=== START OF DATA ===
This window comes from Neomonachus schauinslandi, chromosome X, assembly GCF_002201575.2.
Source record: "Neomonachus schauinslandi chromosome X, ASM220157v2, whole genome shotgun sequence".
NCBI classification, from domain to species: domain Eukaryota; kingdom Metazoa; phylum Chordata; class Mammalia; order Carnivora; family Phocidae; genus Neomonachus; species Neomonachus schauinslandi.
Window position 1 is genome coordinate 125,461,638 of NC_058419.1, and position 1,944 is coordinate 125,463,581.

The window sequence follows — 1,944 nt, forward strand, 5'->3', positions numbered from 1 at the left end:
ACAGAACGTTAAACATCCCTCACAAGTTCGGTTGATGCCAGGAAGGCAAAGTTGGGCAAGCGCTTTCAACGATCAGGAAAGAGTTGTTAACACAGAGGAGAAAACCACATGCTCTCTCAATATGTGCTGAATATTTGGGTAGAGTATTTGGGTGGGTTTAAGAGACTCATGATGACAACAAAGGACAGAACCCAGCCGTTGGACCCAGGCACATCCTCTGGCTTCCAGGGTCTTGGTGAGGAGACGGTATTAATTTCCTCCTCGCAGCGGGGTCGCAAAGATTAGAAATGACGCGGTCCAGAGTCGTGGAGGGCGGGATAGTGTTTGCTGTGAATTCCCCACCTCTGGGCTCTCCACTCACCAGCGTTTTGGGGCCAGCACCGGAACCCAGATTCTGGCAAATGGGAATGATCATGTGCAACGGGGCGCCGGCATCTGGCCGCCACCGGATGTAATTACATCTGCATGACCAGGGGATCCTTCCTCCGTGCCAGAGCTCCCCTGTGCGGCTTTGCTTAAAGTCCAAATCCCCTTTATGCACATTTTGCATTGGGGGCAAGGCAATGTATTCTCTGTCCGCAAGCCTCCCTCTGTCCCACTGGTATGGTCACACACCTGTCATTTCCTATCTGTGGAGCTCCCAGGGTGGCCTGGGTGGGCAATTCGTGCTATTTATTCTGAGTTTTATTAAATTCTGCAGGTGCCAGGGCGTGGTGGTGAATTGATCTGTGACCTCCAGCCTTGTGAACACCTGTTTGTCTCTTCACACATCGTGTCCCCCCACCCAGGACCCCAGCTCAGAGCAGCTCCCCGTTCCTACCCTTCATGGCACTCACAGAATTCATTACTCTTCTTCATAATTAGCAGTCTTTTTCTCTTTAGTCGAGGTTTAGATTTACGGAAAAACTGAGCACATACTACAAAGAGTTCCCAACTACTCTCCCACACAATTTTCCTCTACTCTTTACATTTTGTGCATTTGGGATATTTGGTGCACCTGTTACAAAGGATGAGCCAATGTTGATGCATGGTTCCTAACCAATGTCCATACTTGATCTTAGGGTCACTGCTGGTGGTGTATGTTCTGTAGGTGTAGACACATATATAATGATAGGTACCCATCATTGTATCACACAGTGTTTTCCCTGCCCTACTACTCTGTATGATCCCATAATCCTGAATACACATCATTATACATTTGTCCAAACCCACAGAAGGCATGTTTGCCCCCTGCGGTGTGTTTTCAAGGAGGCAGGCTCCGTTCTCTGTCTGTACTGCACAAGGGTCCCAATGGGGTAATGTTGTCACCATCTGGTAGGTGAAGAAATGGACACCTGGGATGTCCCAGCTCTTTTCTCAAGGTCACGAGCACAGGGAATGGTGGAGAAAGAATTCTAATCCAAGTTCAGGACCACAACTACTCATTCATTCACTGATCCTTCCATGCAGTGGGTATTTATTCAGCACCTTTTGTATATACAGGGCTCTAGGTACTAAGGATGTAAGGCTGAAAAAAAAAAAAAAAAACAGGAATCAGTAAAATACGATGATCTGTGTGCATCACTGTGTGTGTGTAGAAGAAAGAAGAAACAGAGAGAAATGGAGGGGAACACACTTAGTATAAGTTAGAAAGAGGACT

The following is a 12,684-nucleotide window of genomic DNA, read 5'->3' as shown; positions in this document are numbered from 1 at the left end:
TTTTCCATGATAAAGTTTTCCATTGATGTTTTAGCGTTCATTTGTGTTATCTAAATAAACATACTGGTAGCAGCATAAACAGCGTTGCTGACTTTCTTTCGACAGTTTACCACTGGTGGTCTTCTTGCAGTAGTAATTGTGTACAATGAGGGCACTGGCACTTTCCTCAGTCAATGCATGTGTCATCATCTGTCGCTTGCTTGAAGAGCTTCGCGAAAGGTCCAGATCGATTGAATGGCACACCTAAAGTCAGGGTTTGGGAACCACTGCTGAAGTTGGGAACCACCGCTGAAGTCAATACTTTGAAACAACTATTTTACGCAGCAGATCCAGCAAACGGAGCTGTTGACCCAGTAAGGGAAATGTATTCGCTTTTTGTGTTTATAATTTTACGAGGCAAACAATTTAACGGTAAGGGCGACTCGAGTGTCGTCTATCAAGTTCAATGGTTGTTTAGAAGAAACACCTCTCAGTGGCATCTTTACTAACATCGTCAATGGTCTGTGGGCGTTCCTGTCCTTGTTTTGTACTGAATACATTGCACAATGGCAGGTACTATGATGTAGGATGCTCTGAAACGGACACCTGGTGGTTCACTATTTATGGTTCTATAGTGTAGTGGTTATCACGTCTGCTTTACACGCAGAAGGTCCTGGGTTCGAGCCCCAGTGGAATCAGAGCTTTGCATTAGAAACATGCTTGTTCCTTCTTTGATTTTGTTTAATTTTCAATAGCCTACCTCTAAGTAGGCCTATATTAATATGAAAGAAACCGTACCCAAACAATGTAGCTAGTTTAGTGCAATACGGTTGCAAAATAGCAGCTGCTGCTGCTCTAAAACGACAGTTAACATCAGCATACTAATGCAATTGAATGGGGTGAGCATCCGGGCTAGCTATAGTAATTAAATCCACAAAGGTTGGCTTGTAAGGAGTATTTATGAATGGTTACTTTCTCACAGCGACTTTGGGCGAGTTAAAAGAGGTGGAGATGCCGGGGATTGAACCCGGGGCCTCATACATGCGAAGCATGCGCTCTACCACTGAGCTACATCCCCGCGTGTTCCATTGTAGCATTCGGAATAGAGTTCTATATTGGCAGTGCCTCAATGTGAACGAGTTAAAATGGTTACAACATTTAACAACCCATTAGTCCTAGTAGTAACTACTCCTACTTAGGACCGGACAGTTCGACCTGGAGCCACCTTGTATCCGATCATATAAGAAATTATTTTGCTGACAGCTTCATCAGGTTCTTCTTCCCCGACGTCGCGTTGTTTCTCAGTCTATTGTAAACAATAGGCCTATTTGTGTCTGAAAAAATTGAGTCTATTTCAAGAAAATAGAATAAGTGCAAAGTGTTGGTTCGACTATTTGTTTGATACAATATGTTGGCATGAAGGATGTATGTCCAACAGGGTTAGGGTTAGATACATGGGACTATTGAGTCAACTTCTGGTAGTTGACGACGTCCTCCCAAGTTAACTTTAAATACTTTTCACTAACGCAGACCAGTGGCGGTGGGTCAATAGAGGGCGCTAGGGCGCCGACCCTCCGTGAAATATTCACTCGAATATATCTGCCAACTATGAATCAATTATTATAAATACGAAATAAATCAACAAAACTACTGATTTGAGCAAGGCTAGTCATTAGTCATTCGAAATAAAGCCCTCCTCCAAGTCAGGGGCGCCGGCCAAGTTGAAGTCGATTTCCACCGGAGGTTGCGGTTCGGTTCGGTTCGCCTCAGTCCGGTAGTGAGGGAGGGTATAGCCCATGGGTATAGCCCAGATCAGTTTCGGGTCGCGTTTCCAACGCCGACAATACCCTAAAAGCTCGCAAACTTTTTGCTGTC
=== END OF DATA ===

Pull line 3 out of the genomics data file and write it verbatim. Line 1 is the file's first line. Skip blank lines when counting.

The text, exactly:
NCBI classification, from domain to species: domain Eukaryota; kingdom Metazoa; phylum Chordata; class Mammalia; order Carnivora; family Phocidae; genus Neomonachus; species Neomonachus schauinslandi.